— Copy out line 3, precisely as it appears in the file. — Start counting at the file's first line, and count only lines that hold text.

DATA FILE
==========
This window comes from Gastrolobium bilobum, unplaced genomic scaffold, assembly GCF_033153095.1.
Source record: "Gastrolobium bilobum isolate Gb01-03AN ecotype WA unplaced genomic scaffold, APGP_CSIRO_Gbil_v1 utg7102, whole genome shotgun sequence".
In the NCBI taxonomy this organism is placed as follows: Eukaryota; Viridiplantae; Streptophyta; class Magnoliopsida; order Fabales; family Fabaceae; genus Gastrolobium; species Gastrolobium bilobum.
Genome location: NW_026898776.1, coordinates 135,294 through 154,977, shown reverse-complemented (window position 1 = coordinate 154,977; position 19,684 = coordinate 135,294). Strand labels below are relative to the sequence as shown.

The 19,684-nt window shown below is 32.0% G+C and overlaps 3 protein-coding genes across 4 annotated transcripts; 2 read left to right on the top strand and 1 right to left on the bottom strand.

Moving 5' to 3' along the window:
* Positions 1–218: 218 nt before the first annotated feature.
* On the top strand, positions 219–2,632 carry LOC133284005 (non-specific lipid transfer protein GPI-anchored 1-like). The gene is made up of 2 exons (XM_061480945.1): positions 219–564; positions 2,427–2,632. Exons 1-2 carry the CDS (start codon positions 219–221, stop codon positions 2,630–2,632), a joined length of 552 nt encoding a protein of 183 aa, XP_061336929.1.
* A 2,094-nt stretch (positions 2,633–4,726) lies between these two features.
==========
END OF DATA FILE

In the NCBI taxonomy this organism is placed as follows: Eukaryota; Viridiplantae; Streptophyta; class Magnoliopsida; order Fabales; family Fabaceae; genus Gastrolobium; species Gastrolobium bilobum.